The Practice Routine: A ReBoot

One of my students on TrueFire asked about how to improve his Practice Routine. There are many things we do wrong with our practice time, so I thought my answer to him would be fitting here for other musicians as well.

Here is a portion of his note to me:

“Now that the semester has started, I am thinking I need to get focused on my playing in a more serious way. I would like to keep working on the tunes and improv. I also think that it would be cool to develop an effective practice routine. I do a lot of sub (Substitute Guitarist.) gigs where I have to play some fairly technical stuff, so I have to keep my chops together. My technique practice ends up taking up several hours and puts me in a rush to get my musical work in. I try to cover bending, picking, legato, and hybrid picking every day to maintain my chops. My practice tends to be a ton of exercises for each topic, which may be wasting a bunch of time. I think it would be cool for us to start from scratch and come up with a more effective and time conscious routine, where we cover the topics we need to, but more quickly and focused. As we work on new stuff, we can add it to the routine. Does any of this make sense? ”

Here is my response:

I pulled some phrases from your last communication which I think are most relevant to the subject of your Practice Routine.

They are:

“…Focused on my playing…”
“…More serious way…”
“…Working on tunes and improv…”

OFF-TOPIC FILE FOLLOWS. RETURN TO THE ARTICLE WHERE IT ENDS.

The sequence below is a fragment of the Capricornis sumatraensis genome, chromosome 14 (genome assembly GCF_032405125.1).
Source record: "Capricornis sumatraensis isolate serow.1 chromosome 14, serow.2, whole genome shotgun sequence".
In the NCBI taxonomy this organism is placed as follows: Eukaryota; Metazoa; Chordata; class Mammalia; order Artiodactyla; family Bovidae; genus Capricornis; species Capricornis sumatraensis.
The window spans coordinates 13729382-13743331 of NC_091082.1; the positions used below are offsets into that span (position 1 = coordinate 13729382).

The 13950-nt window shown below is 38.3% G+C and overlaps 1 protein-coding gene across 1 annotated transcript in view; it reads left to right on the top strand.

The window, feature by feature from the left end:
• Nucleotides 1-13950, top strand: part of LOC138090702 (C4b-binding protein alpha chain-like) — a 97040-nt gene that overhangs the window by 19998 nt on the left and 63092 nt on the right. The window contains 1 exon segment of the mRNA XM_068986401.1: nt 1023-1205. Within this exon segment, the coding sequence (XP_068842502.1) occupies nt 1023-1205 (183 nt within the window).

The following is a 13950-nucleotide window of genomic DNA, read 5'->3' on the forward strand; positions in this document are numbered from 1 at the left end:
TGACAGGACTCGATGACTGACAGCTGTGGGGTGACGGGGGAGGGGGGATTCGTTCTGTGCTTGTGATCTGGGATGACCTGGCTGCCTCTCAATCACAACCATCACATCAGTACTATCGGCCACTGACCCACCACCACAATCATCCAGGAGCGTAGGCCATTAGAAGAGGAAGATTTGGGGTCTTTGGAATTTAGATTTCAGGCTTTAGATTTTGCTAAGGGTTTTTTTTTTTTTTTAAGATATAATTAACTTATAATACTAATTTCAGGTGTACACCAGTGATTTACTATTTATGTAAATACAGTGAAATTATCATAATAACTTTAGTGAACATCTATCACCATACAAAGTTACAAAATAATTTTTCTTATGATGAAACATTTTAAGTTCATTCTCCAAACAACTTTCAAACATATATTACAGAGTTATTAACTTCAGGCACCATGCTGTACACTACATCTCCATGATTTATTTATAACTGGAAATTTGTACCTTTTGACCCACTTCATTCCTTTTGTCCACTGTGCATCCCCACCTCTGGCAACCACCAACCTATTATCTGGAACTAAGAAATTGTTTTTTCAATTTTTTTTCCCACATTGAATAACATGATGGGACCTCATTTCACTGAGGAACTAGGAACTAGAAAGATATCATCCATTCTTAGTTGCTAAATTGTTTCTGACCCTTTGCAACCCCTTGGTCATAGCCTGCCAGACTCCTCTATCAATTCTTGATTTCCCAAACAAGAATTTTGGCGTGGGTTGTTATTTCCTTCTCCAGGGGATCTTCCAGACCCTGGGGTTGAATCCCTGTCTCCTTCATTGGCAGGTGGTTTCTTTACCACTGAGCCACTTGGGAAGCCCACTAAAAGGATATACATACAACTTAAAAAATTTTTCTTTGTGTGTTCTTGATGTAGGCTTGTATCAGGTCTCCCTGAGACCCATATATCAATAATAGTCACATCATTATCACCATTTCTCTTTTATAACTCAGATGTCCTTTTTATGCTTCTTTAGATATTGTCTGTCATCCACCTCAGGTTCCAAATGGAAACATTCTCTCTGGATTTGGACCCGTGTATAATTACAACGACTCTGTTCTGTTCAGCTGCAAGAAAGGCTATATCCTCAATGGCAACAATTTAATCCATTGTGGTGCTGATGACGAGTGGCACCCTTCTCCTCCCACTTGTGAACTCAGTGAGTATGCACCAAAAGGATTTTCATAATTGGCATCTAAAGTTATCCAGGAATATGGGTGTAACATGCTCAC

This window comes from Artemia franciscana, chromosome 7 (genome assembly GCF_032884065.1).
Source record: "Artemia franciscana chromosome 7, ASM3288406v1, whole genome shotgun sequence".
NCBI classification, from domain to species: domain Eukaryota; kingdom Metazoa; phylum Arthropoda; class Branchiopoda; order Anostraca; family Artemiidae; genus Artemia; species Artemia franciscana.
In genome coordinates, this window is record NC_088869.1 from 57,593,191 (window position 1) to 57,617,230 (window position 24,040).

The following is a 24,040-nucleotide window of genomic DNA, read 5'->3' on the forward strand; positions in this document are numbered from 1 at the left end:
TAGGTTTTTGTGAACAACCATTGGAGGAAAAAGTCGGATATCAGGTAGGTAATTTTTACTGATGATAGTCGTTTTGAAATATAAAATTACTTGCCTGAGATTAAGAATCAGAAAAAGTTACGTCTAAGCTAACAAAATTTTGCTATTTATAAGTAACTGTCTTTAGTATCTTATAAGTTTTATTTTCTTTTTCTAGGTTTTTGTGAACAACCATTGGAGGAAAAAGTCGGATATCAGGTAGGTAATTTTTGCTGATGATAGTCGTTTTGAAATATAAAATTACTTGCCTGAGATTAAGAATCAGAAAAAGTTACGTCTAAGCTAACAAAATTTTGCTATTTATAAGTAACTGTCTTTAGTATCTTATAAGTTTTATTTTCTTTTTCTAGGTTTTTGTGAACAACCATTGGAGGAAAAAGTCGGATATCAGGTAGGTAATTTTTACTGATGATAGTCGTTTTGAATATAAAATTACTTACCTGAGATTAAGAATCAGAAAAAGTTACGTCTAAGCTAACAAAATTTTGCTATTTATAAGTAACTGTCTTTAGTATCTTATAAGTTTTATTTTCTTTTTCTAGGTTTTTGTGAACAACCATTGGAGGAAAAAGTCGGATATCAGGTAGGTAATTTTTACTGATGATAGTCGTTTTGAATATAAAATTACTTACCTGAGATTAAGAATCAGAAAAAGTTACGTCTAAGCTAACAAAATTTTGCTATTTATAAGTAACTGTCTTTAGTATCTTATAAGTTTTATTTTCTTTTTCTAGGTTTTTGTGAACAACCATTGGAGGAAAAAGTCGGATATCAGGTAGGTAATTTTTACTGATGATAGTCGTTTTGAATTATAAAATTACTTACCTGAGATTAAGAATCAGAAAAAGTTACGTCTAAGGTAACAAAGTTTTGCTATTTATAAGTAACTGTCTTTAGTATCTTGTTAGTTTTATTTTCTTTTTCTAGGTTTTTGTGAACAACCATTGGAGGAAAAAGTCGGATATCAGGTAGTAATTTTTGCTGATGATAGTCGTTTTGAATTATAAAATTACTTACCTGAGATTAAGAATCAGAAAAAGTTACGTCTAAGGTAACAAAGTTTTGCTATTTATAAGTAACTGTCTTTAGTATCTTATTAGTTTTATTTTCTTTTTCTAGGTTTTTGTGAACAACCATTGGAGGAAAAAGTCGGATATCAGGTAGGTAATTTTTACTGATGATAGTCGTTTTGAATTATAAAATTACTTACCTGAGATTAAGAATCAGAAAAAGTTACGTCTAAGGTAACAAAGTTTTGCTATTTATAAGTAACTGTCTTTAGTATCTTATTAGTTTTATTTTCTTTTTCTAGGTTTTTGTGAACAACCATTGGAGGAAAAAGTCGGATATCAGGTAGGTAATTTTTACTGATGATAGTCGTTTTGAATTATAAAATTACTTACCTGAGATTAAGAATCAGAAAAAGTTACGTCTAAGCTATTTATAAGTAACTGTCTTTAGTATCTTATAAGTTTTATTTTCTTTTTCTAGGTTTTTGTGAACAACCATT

“…Effective Practice Routine…”
“…Sub gigs…”
“…Fairly technical stuff…”
“…Keep my chops together…”
“…Technique practice takes several hours…”
“…In a rush to get my musical work in…”
“…Every day to maintain my chops…”
“…Ton of exercises for each topic…”
“…Wasting a bunch of time…”

All of these are the right words, but we need to adopt a different order and priority for them.

Let’s try:
“I need to get my musical work in while being focused on my playing by working on tunes and improv, doing the fairly technical stuff that I need for sub gigs first, every day, by which I will maintain my chops without wasting a bunch of time as my Effective Practice Routine.”

Feel free to print that in a huge font and place it in an easily seen location.

Notice I tossed ‘Serious’ and ‘Several Hours’ and ‘Ton of Exercises’ and ‘Technique Practice’. These are currently useless to you.

Music is fun and we can have ‘Serious’ fun, but do children buckle down and have ‘Serious Play’? No. They just play and learn and develop. We need to do the same.

Why did you want to play guitar? Music. “Technique Practice’ develops skills, but you already have the skill of playing guitar. You only need to practice music, or a specific technique you don’t have for a specific piece of music. The ‘Ton of Exercises’ are now in the music for you.

Nobody learns or develops ‘Several Hours per Day’; we just don’t. It’s too much for our bodies and minds to process. Feel free to spend several hours per day with the guitar, but be aware of what you are doing: Learning Music, Playing Music, or ‘Exercising Guitar’.

In my opinion, if you are exercizing without the concrete goal of developing a specific technique for a specific song, you are wasting time. Sometimes I play through exercise types of books, currently ‘Jazz Guitar School’ by Ike Isaacs, but I just treat it as a musical ‘Snack Time’. Just something light and fun to do while not engaging in the ‘Serious Work’ of learning music.

I hope this helps you and I want you to know that I have struggled with the same issues. It’s too easy for us to ‘Exercise Guitar’ because learning music is actually harder.

Let me know your thoughts.

Thanks!

-Justin

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